The usual early start today, I got in and finished the roof inside glassing. I moved the frames to reveal the unglassed sections below them. I also found quite a large (about 200mm round) patch of glass that had not stuck to the roof below, it had lifted. I would have to grind this out and patch it. I decided to kill 3 birds with one tape. The plans say to put an extra layer of glass in areas where the turns are tighter, I had a number of bubbles in the glass that extremely fortuitously ran in a fairly straight line in line with the patch that did not adhere properly and the patch itself could all be covered in one tape across the roof and I also corrected some laziness from yesterday.

I had not bothered (thinking I wouldn’t need to) to bring another frame for the front turn of the roof out from under the boat and into the upturned roof. I decided to do that today because my conscience got the better of me over night and a good thing too. When I placed the frame in the roof I could not get it in because the roof was setting small. My panic was quickly replaced with relief when I realised that even with glass on both sides (even though the inside is not yet fully set) the roof is still quite flexible. I am sure that it will stiffen as the glass sets but it will still have some give in it in order to make it meet the wrap around sides. Once I had placed some blocks under the front of the roof the gap between the frame and the inside of the roof was reduced to less than 10mm and can be reduced further by pushing or lifting the roof in strategic ways so I am not concerned that the roof is setting wrongly. But just to be absolutely sure I wedged it in place and the extra tape to patch the bubbles etc will set and help to retain it in the shape where it meets the frame.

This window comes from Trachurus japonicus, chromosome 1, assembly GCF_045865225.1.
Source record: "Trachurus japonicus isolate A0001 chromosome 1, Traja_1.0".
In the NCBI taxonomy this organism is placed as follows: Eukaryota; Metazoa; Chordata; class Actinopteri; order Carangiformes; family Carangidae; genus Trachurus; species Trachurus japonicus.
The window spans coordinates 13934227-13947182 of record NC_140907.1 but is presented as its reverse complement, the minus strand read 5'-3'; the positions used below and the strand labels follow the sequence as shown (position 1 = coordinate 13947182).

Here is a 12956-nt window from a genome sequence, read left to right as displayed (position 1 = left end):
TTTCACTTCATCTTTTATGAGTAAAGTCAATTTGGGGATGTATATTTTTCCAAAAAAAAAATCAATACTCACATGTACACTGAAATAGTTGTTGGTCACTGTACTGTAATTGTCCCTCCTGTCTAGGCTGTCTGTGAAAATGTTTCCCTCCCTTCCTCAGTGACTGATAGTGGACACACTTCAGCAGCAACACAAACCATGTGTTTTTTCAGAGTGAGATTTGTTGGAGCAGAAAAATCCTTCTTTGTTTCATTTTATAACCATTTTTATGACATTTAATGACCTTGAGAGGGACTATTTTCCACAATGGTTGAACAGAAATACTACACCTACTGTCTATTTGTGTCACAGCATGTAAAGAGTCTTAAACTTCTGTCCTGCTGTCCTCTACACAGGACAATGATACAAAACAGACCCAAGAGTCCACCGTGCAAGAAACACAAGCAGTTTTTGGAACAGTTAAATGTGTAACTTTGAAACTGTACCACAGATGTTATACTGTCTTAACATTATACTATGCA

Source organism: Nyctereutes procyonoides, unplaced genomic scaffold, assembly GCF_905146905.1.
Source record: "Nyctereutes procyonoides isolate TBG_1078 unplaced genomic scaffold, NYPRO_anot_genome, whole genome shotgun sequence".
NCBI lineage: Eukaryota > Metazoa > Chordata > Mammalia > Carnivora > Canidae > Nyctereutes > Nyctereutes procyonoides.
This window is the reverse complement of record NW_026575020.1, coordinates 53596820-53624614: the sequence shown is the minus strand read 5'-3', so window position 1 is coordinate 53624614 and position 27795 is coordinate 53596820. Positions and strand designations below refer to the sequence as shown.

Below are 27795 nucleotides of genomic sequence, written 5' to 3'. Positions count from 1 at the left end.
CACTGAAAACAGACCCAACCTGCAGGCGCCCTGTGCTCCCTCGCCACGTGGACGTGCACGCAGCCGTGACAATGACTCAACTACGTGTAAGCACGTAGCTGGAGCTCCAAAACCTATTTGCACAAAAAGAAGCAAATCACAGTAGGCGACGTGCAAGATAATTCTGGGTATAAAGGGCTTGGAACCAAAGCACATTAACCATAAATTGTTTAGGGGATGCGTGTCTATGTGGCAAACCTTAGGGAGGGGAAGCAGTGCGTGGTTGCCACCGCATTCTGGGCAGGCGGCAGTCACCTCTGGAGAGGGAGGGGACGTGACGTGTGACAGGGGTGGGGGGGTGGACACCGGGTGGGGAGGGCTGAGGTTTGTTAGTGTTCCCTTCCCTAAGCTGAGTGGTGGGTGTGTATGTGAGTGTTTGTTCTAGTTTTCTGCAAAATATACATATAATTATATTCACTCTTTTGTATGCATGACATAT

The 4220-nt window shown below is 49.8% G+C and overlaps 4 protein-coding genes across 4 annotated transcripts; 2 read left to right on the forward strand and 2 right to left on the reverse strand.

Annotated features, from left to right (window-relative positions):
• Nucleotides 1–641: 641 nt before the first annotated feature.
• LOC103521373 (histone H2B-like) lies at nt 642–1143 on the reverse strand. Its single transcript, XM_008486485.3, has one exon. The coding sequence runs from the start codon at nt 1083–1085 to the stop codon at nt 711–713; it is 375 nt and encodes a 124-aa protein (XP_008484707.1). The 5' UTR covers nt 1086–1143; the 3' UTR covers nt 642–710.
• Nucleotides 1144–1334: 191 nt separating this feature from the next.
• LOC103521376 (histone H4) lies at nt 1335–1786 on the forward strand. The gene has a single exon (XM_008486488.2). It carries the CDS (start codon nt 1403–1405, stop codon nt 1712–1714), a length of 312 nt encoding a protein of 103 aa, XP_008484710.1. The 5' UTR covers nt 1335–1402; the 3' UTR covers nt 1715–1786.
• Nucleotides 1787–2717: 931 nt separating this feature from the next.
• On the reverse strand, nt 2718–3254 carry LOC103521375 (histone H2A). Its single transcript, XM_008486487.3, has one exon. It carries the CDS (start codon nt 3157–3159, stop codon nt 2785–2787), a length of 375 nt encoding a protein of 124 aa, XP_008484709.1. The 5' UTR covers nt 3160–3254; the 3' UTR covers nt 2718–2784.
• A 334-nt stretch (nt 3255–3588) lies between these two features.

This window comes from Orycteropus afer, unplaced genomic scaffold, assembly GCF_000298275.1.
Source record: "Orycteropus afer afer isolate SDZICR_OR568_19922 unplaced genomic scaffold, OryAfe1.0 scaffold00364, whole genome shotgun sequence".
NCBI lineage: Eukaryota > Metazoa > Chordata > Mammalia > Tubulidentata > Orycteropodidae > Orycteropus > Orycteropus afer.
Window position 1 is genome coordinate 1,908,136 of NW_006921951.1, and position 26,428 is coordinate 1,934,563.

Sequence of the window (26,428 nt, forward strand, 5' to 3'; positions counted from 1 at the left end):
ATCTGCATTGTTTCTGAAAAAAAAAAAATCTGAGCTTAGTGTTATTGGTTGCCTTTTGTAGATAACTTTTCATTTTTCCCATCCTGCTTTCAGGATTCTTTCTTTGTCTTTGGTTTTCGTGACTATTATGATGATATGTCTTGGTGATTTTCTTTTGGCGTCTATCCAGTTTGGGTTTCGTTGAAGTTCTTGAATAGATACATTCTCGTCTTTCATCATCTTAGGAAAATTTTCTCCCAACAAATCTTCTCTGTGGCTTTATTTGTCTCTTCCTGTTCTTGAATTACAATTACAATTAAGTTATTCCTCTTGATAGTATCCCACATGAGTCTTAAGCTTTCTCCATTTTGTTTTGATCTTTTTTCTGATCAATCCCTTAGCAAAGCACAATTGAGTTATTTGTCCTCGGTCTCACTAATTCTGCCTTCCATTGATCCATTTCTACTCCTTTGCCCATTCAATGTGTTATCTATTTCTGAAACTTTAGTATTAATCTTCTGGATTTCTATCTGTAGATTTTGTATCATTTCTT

I ground out the patch of lifted glass and the bubbles and keyed the glass either side of the unglassed strips and blew the dust off and cleaned the top out. I back filled the holes and used the glue to fill the gap to smooth out the glass edges either side. I let this tack off a moment while I cut the glass for the rest of the job, 2 tapes 1 x 300mm, 1 x 400mm and a large piece at the back of the roof that I had not done yesterday. I lay the glass in place and wet it out using the same method of using a squeegee to spread the resin around and to ensure that I did not over saturate the cloth and to remove the air bubbles. I rechecked the props that were holding the roof in shape against the frames and left the roof to set for a couple of days until the resin fully cures.

I spent an hour and will spend a few more tomorrow or Tuesday making white melamine chipboard panels for a hatch display. There will be a small boat show at Darling Harbor (Sydney) next weekend and I am showing my hatches for the first time. Jo has made me a fantastic flyer to hand out to anyone interested with a pricelist. Which also means that I wont get any more work done on the roof for a while (at the show all next weekend and in Melbourne Wednesday and Thursday). I still have to glass another layer of core into the cockpit overhang, fit the sunroofs, make the saloon roof liner, then turn it over and give the roof a rough fair. I wont fully fair because the roof can still flex and wont be fully set in shape until it is attached to the boat and the wrap arounds attached. There is no point fairing something that can change shape as it is more than likely the work will be for naught and you will have to do it again.

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Paul